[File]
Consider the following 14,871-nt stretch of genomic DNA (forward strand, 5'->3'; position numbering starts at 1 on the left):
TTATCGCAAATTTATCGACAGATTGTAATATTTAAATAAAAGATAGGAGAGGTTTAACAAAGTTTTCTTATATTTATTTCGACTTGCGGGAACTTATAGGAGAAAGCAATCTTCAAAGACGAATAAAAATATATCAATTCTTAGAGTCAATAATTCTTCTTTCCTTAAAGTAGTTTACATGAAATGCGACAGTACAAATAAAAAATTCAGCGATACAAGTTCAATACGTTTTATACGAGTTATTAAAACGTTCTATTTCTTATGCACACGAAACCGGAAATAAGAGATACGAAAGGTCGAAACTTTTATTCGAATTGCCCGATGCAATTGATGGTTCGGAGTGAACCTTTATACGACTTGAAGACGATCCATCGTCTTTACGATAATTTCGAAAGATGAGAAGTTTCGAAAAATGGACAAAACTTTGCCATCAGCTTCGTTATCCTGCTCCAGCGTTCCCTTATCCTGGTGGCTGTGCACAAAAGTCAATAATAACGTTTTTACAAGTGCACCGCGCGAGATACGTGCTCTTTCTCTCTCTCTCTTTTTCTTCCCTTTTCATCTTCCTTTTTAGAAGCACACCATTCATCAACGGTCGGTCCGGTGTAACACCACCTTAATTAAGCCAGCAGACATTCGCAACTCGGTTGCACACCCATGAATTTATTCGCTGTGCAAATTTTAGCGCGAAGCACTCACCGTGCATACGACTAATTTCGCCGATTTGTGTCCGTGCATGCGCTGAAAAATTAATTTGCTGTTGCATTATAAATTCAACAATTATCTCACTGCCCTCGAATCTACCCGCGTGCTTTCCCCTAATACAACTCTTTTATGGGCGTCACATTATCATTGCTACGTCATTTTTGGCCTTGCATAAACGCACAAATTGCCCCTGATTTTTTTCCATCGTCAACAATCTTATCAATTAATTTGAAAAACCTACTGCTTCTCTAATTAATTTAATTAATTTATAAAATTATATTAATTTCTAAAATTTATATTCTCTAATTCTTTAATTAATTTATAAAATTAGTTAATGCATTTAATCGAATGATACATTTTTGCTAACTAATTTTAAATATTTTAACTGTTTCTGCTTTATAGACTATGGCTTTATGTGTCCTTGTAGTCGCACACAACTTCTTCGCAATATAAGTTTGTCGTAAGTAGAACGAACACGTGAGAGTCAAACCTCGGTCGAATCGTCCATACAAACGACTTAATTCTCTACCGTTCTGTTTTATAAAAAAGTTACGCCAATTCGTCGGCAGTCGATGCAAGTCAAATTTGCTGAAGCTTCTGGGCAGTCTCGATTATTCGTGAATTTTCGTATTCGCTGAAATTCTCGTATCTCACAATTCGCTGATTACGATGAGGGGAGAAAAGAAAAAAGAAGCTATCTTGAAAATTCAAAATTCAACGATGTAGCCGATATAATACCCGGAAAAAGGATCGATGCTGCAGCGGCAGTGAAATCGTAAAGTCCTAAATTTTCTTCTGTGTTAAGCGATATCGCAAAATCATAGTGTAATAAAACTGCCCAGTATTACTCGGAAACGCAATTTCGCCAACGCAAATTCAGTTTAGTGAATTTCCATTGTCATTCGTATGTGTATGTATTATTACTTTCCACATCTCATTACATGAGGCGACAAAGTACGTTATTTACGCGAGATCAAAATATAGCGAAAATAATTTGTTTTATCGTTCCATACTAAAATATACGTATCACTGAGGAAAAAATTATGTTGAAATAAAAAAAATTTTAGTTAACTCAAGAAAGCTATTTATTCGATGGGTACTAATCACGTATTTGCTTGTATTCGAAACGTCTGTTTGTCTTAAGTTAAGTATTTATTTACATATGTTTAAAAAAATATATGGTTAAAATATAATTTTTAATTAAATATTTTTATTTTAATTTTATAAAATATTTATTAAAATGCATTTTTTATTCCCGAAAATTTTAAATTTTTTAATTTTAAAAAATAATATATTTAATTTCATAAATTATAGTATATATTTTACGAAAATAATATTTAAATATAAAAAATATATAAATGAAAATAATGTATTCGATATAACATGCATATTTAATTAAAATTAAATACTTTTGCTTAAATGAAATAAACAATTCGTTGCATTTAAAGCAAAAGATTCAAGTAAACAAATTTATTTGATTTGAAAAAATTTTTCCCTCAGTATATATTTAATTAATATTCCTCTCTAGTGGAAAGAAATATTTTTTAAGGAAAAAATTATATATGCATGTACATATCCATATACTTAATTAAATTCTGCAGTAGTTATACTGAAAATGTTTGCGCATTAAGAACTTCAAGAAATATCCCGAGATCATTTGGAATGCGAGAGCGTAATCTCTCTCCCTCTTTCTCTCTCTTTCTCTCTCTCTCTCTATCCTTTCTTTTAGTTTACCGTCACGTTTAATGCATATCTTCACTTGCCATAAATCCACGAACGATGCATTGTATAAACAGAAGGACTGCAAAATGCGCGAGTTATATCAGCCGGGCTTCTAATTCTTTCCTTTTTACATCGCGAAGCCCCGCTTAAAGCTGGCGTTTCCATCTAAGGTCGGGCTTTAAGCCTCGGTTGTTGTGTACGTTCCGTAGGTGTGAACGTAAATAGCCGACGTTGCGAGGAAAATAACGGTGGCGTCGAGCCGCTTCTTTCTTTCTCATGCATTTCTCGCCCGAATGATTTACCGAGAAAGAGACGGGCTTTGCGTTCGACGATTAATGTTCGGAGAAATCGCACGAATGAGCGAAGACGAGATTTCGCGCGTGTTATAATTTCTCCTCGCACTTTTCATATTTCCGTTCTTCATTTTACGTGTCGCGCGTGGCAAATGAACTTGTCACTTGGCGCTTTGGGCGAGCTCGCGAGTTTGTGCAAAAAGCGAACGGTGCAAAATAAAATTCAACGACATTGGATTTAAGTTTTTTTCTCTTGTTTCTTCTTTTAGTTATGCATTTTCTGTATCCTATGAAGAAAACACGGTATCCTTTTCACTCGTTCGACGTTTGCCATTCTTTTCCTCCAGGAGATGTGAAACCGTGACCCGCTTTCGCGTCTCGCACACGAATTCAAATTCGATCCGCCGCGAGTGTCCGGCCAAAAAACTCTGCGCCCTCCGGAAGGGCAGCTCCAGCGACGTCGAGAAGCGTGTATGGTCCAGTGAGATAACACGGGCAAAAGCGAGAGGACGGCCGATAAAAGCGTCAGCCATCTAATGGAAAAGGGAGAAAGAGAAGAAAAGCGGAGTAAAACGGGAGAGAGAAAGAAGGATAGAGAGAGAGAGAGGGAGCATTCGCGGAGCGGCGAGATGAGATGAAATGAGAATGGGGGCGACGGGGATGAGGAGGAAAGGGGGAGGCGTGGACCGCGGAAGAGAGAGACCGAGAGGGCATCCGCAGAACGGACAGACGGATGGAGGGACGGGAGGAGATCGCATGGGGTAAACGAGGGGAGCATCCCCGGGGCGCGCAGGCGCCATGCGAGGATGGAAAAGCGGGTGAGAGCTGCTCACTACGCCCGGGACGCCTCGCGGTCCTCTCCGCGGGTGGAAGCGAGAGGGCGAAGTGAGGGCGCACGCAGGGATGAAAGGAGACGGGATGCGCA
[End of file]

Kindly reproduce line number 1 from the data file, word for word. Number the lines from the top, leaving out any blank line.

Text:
Consider the following 14,871-nt stretch of genomic DNA (forward strand, 5'->3'; position numbering starts at 1 on the left):